Officers of the Kalasin District Police Station in northeastern Thailand are alleged to have abducted and murdered dozens of people in the last few years. The actual number could exceed 100; many more bodies have been found, but were not properly examined and documented before being cremated.
Among the victims, Kietisak Thitboonkrong and Krischadol Pancha disappeared from the police station within days of each other in July 2004, shortly after the official close of the first “war on drugs” declared by former Prime Minister Thaksin Shinawatra.
Kietisak was 17, Krischadol, 15. Both had been accused of robbery and brought to the police station. Both were granted bail and the grandmother of each had come to the station to collect the boy but was told that he had been released and to go and wait.
Neither ever came home. Kietisak was found in a neighboring province, tortured to death and strung up in a bad attempt at a simulated suicide. Krischadol was not found.
The evidence against the police in Kietisak’s case is compelling. When the National Human Rights Commission investigated, it found that he had called his relatives a number of times on a phone borrowed from a visitor to the station long after the police said he had been released. According to his grandma, his voice was shaking as he begged her to come to the station and get him before it was too late. Perversely, he had already been told of his fate.
But at the station, officers denied that he was being held. Later, when confronted with the phone evidence, they changed their story to claim that one who thought he had absconded brought him back, but released him again immediately after the telephone calls. They also allegedly warned the phone’s owner to say nothing or she would “hang like that kid.”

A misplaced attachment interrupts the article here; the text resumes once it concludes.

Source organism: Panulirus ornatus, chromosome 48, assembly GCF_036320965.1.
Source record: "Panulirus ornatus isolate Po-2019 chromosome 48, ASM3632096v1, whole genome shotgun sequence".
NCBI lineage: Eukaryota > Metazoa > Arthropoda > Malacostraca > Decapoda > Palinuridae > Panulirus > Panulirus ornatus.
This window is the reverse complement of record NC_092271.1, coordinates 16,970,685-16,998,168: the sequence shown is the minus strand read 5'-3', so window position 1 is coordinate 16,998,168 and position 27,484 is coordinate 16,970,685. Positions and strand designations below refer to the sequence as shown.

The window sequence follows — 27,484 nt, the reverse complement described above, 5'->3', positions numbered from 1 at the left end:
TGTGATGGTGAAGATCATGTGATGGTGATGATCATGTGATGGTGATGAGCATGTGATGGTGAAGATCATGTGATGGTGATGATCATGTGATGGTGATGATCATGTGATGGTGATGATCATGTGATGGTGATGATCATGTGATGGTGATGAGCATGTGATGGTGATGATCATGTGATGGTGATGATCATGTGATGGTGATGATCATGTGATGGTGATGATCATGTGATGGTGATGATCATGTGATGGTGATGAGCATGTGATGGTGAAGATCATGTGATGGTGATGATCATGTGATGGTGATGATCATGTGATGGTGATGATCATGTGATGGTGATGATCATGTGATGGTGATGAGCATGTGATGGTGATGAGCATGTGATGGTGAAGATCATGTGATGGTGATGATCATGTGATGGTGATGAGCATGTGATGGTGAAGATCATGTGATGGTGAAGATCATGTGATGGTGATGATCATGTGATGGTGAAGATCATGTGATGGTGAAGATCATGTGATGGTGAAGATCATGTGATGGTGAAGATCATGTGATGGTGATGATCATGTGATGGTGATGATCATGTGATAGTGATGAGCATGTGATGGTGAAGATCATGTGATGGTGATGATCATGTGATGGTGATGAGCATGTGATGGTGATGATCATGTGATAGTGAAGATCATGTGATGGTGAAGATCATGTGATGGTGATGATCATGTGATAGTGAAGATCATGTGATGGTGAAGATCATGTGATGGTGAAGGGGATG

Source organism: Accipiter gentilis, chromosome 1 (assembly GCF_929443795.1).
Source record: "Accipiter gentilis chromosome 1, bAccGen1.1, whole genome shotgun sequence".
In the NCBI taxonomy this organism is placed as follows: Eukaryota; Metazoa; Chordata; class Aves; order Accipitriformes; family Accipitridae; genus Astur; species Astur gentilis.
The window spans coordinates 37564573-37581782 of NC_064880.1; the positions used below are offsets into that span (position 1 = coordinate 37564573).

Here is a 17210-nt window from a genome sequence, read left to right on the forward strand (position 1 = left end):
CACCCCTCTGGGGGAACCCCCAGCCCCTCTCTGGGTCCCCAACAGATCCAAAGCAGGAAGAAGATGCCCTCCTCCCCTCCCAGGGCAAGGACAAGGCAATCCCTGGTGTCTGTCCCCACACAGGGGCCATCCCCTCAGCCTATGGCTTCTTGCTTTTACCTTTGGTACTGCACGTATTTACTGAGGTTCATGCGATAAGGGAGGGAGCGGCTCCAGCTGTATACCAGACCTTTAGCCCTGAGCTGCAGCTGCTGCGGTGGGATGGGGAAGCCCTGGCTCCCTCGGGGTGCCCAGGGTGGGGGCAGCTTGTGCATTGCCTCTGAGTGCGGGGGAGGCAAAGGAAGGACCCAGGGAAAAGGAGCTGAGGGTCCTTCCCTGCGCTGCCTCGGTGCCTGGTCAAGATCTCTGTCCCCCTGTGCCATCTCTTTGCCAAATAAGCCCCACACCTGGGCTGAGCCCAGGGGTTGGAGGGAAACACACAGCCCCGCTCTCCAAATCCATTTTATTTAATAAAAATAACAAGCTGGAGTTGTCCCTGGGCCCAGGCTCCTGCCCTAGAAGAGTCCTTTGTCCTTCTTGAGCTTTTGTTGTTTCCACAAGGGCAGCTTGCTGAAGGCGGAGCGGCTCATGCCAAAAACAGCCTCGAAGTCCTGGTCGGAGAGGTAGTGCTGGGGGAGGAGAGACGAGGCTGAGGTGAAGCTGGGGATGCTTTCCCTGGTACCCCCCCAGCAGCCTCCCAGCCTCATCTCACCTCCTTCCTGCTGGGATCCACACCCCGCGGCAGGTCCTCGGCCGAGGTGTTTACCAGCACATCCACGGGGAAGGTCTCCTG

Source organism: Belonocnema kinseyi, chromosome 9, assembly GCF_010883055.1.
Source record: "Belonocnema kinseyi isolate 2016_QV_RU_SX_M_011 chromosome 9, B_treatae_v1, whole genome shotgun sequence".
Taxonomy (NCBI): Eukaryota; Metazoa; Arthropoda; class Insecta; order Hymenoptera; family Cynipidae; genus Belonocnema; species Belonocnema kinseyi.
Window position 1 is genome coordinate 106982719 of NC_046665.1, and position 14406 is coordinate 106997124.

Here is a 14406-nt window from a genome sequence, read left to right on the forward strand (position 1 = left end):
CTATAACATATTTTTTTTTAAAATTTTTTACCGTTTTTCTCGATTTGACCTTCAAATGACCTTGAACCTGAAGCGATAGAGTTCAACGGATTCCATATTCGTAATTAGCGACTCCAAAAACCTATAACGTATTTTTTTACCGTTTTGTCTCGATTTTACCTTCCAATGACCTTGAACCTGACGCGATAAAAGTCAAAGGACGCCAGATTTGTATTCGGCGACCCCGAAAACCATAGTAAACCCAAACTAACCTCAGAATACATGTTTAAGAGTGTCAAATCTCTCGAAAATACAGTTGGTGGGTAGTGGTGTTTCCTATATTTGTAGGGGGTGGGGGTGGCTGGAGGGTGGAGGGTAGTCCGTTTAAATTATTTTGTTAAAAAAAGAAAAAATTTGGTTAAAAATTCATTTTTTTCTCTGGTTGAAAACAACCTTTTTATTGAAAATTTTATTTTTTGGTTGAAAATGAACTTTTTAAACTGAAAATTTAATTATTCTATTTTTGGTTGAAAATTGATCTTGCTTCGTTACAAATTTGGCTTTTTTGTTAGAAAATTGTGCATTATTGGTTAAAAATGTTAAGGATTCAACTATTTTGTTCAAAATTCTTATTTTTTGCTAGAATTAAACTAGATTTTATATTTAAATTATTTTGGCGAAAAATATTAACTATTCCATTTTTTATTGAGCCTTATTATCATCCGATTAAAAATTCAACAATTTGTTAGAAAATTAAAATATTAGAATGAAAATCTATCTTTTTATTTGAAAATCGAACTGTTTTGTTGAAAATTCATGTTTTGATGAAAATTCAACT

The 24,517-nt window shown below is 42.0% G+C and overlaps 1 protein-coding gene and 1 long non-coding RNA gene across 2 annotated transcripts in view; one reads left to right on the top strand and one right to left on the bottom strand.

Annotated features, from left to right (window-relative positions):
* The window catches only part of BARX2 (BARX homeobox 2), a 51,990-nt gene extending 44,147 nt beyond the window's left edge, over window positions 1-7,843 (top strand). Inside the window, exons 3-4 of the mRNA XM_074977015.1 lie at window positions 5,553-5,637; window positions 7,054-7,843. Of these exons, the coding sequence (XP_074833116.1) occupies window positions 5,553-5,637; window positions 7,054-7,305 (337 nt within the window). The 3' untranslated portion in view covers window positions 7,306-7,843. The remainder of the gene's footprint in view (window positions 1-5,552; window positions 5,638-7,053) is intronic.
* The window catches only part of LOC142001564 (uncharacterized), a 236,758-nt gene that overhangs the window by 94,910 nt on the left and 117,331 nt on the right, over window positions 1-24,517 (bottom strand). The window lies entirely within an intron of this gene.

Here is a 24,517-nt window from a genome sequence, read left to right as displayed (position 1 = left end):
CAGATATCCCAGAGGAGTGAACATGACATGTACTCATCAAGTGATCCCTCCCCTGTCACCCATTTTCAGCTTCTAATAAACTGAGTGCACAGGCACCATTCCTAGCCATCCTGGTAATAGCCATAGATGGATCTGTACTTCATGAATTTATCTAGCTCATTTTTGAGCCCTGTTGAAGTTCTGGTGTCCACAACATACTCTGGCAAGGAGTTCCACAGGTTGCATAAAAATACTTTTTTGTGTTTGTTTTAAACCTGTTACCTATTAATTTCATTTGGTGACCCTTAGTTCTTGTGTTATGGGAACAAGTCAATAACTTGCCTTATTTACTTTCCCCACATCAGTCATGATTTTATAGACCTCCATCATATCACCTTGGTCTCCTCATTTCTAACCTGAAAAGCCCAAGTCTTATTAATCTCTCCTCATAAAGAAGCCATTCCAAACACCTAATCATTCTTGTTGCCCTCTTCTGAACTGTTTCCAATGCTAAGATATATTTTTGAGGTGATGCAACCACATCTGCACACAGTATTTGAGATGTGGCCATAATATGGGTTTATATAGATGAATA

Despite the commission’s inquiries, and the passing of Kietisak’s case to the high-level Department of Special Investigation, not one police officer from Kalasin has so far been prosecuted. According to earlier reports, the department has concluded that a minimum of six police could be implicated in the killings, but as of mid-2007 it was still collecting evidence. The police have for their part conducted internal inquiries. Predictably, these found nothing to link any personnel to any crime.
The defining characteristic of the victims in Kalasin was that they were all ordinary people accused of petty offences. This is also the characteristic of most victims of human rights abuse in Thailand. They are the country’s “bad persons.” Easy come, easy go.
Violent death, Thaksin once said, “is not an unusual fate for bad persons.” And indeed, the radical dividing of society into categories of good and bad is what made Kietisak and Krischadol vulnerable.
Being guilty, or presumed guilty, of some wrongdoing, they were deserving of whatever they got: not worthy of sympathy, let alone the same rights as everyone else. All agree that the killer of a child should be prosecuted; few feel the same way about the person who hangs a young lout like the fruit of a strange and bitter crop.
This problematic division between good and bad is not organic. It has arisen not from religious or cultural tradition, or by chance. On the contrary, it is the artifact of bygone nationalist elites; but one which is increasingly used as a rhetorical device of authority, and also, it seems, by authorities with dubious ends.
The division shares the same roots as the Culture Ministry’s gloss on etiquette which commentator Chang Noi brilliantly described in a recent article. But unlike that, its persistent deployment has little to do with nostalgia for an idealized past and much more to do with the desire for a controlled present.
Its consequences too are far less hilarious and far more tragic than those resulting from mistaken etiquette, not only for the individual victims but also for the country as a whole.
When people are classed as socially undesirable, what is implied is that the normal rules don’t apply to them. In Thailand, this extends so far as to mean that whatever happens to them doesn’t matter, as the police in Kalasin have apparently proven time and again. Ultimately, this places everyone in jeopardy. Good versus bad is not a path to safety; it is a road to wreck and ruin.
Source: Strange fruit in Kalasin